Living on Mars: New, Miniature Device Is Able to Detect Life And Sequence DNA

In this handout provided by NASA's Mars Reconnaissance Orbiter, dark, narrow streaks on the slopes of Hale Crater are inferred to be formed by seasonal flow of water on surface of present-day Mars. These dark features on the slopes are called 'recurring slope lineae' or RSL. Scientists reported on September 28, 2015 using observations with the Compact Reconnaissance Imaging Spectrometer on the same orbiter detected hydrated salts on these slopes at Hale Crater, corroborating the hypothesis that the streaks are formed by briny liquid water. NASA/JPL-Caltech/Univ. of Arizona via Getty Images

A portable, life-detection device that proved to be successful on Earth may have an exciting next step: to test for life on Mars and other planets.

Researchers from McGill University in Canada used three different devices to detect life in the Canadian High Arctic. One of the devices detects changes in color when nutrient sources were altered by microbes and another gadget assessed microbial colonization, according to Air & Space Magazine. The final instrument, called MinION, was perhaps the most exciting because it was able to detect microbes and sequence their DNA too, according to the research published in the journal Frontiers in Microbiology.

Related: No, Ancient Mexican Artifacts in New Video Are Not Evidence of Aliens Visiting Earth

"The search for life is a major focus of planetary exploration, but there hasn't been direct life-detection instrumentation on a mission since the '70s, during the Viking missions to Mars," Jacqueline Goordial, lead study author and postdoctoral fellow at McGill University, said in a statement. "We wanted to show a proof-of-concept that microbial life can be directly detected and identified using very portable, low-weight, and low-energy tools."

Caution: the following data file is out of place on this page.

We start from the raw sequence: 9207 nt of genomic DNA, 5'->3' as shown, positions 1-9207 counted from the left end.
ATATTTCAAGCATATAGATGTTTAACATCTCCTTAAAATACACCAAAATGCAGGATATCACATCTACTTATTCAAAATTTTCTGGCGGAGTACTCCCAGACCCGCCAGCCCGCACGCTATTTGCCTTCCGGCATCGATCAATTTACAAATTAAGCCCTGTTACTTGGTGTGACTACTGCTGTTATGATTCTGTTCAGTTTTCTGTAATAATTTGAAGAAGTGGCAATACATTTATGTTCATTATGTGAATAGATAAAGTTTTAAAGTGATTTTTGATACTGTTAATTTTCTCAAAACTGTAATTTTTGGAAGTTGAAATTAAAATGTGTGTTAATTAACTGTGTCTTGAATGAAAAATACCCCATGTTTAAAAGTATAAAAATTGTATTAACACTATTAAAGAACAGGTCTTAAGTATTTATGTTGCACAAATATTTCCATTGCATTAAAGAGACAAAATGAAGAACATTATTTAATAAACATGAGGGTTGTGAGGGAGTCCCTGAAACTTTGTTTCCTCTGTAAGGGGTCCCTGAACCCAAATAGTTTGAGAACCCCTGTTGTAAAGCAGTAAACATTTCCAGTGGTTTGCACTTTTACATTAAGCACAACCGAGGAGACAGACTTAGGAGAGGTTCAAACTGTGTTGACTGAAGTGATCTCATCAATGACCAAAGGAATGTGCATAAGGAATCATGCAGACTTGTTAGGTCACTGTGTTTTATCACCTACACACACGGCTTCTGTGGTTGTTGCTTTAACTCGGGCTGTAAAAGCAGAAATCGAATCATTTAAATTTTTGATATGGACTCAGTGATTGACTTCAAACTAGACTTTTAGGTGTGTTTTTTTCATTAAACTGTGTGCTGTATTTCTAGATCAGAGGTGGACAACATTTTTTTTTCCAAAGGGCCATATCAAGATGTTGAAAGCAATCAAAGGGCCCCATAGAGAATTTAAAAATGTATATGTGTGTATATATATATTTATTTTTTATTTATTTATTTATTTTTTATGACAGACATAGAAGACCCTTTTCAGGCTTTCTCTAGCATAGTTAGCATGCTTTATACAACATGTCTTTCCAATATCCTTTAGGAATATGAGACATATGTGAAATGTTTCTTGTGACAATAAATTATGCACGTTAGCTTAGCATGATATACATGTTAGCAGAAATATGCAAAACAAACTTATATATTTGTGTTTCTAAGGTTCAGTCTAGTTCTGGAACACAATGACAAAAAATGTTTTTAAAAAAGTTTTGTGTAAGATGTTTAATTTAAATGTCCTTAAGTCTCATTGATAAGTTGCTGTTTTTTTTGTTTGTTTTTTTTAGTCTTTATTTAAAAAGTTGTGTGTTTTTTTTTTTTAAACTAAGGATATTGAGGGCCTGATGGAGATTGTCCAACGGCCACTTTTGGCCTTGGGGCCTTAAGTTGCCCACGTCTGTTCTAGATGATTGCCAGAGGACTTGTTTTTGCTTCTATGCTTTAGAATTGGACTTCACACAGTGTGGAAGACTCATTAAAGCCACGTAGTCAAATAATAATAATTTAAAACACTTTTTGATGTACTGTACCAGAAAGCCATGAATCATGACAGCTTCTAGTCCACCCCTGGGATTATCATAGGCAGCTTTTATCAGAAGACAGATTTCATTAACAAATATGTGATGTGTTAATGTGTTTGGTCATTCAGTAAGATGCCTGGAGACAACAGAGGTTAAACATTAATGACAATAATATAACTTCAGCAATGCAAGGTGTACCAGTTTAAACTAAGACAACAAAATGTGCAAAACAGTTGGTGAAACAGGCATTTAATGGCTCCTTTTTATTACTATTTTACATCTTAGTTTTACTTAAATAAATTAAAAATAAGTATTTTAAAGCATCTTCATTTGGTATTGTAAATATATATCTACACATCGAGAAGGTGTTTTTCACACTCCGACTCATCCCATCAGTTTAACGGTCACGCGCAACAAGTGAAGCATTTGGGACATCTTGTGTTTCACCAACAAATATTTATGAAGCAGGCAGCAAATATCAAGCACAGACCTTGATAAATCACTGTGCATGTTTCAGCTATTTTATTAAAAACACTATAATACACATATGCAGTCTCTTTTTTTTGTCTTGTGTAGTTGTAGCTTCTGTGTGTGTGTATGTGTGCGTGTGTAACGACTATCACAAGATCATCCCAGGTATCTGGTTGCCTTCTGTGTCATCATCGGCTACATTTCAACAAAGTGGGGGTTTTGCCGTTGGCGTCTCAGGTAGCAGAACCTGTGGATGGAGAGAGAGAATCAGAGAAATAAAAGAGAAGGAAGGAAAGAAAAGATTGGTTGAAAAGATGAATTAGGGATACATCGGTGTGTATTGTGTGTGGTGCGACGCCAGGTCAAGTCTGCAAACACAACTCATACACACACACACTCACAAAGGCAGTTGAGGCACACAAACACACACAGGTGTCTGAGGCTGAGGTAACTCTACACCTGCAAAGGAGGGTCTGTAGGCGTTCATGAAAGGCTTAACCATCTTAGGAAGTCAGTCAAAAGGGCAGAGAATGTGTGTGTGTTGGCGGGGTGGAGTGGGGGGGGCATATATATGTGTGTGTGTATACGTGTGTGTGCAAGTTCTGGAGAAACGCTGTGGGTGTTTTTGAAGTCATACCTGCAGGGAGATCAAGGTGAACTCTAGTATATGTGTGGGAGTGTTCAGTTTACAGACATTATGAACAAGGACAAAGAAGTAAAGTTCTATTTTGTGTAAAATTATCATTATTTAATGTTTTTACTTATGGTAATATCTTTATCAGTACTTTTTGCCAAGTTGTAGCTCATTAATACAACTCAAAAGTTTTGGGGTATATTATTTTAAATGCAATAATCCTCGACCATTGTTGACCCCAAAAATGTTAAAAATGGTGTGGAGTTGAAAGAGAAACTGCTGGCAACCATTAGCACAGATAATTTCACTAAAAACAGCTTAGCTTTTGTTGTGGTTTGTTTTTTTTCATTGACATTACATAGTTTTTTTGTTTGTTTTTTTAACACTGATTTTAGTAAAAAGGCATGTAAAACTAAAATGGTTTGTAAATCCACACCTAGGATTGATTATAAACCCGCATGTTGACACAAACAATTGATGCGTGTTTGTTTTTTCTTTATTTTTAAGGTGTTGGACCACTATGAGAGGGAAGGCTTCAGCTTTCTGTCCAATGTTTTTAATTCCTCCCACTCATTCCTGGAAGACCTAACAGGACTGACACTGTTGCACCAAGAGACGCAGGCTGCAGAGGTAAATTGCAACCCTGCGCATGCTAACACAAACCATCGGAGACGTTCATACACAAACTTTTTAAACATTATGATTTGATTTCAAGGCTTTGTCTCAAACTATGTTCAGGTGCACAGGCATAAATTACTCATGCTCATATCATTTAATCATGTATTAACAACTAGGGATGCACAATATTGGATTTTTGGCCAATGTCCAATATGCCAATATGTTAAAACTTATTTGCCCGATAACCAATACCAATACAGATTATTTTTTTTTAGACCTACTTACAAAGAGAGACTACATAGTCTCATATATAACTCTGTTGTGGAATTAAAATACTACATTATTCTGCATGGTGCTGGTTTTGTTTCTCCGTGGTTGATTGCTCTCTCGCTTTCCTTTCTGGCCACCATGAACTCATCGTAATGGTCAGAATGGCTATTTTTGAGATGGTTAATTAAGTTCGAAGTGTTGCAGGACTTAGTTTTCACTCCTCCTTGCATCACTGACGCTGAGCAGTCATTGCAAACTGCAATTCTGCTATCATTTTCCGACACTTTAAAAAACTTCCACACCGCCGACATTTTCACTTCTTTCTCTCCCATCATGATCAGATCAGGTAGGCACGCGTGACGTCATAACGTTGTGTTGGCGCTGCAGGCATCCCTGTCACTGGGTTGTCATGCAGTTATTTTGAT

Goordial and her colleagues choose to test the devices in the Canadian High Arctic because the region has a similar dry, cold environment to Mars. The instruments proved to work well in the field, but there's one barrier that stands in the way of the devices being sent to space anytime soon: they require humans. While sending people to Mars may happen as early as 2030, only unmanned missions are currently carried out around the Red Planet. Therefore, testing the devices will be a bit tricky.

"Humans were required to carry out much of the experimentation in this study, while life-detection missions on other planets will need to be robotic," Lyle Whyte, co-author and environmental sciences professor at McGill University, said in a statement.

Related: Alien Quicksand Could Sink NASA Landers on Jupiter's Moon Europa

Whyte also mentioned that the life-detection device needs a higher accuracy rate and be able to withstand extreme conditions for extended periods of time during missions.

But, even if the instrument never makes it to space, it could be a useful tool for Earthlings, especially those in remote areas. For example, if someone is sick in a far-off location, taking their DNA back to the lab could require a lengthy process. However, if the doctor has access to the MinION, they could use the device to identify the agent causing the disease without having to travel to the lab.